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29 July 2021 Jewish News


Photo © Jillian Edelstein

Photo © Frederic Aranda

Exhibition / Weekend

Sir Ben Helfgott with his grandson Sam. Ben was a champion weightlifter after he arrived in the UK Uri Winterstein wears the yellow star his father was forced to wear during the Second World War

Steven Frank, aged 84, with his granddaughters Maggie and Trixie. Steven survived multiple concentration camps as a child

20-minute intervals, so he had to keep reconfiguring the lighting and background over a two-hour period. A graphic artist then pieced together the individual photographs Arthur took and also included a contributed photo from one of Zigi’s granddaughters who lives in Spain. “I was so pleased with how it turned out,” reflects Arthur. “I got a huge print, framed it and presented it to Zigi, along with around 100 pictures for the family as a keepsake. It was a joyful job to do, a real labour of love.”  Generations: Portraits of Holocaust Survivors runs from 6 August to 7 January, 2022 at the Imperial War Museum London,

Photo © Jillian Edelstein

John Hajdu with the teddy bear that journeyed out of Hungary with him as a refugee to the UK

A look

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Photo © Tom Hunter

experiences during the Second World War. Born in 1930, Zigi was 12 when he was forced to move into Lodz Ghetto and 14 when he was put onto a cattle truck to AuschwitzBirkenau, before being transported weeks later to Stutthof concentration camp near Danzig. In the final months of the war, Zigi was sent on a death march, arriving in Neustadt, Germany, before finally being liberated by British troops on 3 May 1945. Two years later, he arrived in the UK, where he married Jeannette and raised a family. The couple were married for 66 years until Jeannette’s death last July. “Taking the photograph of Zigi really made me think about the Holocaust,” says Arthur, who accompanied the Duke and Duchess of Cambridge on their trip to Stutthof in 2017. “To be aged 14 and going on a death march – can you imagine? Surviving just that alone would have been enough.” Zigi wanted not only his survival, but also his love for life as the main focus of the image, prompting Arthur, 80, to ask the family to wear colourful clothes. “I wanted that summer feeling in the picture,” he explains. “He’s a happy, joyful man, smiling all the time. A man who had a terrible, terrible childhood, but has a wonderful life in England and a family who loves him.” Bringing the whole family together presented issues for Arthur: Covid restrictions meant each family had to arrive at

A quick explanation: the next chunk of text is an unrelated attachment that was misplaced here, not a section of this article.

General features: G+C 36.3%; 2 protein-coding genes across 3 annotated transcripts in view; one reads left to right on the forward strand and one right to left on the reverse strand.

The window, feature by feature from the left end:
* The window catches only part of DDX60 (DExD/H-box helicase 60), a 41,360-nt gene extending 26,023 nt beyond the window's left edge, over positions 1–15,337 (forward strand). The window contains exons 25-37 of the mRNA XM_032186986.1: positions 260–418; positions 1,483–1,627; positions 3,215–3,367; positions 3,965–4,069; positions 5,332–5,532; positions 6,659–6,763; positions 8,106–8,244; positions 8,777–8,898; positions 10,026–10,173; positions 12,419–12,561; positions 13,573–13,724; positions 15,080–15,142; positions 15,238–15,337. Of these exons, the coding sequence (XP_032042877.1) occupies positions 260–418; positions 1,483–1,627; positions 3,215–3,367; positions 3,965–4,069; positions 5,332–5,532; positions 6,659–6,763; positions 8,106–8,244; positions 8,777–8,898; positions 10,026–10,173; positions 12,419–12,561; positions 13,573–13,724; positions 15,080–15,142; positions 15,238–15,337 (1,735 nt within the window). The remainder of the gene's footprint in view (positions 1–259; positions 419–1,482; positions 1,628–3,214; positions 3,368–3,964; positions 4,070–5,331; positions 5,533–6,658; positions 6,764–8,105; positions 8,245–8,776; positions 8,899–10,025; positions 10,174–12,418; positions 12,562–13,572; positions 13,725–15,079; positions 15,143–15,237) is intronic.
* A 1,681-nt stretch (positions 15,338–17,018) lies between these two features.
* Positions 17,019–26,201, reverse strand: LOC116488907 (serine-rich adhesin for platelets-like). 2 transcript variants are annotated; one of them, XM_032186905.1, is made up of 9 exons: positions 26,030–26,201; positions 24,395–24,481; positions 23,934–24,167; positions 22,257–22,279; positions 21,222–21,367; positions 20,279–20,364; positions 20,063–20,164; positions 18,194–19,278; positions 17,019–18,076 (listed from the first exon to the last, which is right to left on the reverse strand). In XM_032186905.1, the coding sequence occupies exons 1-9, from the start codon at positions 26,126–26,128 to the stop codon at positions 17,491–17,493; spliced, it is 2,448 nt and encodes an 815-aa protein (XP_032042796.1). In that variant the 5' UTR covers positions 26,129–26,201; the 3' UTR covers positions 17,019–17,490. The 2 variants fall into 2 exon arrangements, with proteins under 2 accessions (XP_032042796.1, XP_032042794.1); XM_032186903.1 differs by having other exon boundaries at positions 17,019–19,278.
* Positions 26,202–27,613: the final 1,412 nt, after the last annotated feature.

Photo © The Duchess of Cambridge

Love, loss and resilience are the themes of a Jewish News exhibition featuring portraits of Holocaust survivors, discovers Francine Wolfisz

The parents and six siblings of Siggi Ciffer were murdered in the Holocaust. Siggi arrived in the UK in 1946 with just £10 from the Red Cross

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